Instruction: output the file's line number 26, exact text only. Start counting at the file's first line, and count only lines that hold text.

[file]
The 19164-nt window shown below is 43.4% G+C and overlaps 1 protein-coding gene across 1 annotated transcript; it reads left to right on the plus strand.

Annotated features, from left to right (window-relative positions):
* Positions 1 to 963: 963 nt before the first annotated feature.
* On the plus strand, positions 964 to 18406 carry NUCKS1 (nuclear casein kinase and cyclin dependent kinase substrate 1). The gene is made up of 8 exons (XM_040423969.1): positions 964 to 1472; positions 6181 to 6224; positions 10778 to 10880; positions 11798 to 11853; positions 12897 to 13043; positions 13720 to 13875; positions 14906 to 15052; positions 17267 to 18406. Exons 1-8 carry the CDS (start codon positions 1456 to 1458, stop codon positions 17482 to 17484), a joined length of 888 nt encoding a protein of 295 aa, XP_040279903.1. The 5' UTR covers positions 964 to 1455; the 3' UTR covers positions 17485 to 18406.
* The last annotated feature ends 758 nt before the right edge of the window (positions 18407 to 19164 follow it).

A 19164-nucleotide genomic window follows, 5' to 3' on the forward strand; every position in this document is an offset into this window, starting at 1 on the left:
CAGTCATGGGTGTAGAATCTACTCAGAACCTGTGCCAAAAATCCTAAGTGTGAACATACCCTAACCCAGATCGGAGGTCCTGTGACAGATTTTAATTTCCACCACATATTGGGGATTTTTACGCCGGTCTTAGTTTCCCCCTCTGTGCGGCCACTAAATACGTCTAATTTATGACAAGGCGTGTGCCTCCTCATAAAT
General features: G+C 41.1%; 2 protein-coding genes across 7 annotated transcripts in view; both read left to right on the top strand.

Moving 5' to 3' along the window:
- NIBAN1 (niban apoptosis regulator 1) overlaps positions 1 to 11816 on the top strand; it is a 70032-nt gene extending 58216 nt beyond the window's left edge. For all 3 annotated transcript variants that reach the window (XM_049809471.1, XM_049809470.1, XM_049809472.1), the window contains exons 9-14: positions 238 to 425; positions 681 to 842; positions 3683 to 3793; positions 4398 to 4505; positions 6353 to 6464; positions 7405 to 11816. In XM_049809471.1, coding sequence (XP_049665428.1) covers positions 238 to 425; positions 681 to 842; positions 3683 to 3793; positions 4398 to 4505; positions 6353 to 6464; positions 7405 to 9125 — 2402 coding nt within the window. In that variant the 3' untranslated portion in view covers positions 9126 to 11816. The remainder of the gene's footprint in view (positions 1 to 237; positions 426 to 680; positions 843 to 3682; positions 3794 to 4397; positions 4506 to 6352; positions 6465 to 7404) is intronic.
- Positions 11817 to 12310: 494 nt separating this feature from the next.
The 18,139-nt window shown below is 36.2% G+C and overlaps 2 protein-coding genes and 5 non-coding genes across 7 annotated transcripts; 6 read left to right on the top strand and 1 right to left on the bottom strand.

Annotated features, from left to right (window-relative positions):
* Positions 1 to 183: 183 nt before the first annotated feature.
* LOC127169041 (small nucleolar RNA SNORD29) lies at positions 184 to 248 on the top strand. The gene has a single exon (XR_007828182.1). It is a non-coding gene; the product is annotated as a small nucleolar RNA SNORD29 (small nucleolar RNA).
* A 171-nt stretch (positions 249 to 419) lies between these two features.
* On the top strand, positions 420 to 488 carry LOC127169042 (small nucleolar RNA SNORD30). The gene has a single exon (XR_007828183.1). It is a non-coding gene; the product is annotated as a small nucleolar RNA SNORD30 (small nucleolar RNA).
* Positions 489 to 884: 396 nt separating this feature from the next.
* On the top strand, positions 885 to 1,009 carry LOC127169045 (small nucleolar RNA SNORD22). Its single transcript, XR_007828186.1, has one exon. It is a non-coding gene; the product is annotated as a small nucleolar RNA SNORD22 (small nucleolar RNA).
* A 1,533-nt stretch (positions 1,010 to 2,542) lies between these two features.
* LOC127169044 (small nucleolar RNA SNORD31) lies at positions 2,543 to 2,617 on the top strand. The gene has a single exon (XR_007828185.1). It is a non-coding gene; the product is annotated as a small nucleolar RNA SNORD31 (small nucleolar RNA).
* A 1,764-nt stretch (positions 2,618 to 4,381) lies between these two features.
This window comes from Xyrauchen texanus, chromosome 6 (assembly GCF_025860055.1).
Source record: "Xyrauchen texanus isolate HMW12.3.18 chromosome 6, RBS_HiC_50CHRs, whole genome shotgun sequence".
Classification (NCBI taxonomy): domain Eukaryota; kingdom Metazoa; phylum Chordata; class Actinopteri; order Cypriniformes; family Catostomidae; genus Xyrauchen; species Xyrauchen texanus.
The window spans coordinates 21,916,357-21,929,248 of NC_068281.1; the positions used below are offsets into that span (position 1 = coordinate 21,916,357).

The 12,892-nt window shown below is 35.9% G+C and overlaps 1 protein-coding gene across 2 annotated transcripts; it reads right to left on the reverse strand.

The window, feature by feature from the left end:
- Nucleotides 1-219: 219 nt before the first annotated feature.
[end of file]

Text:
The window spans coordinates 21,916,357-21,929,248 of NC_068281.1; the positions used below are offsets into that span (position 1 = coordinate 21,916,357).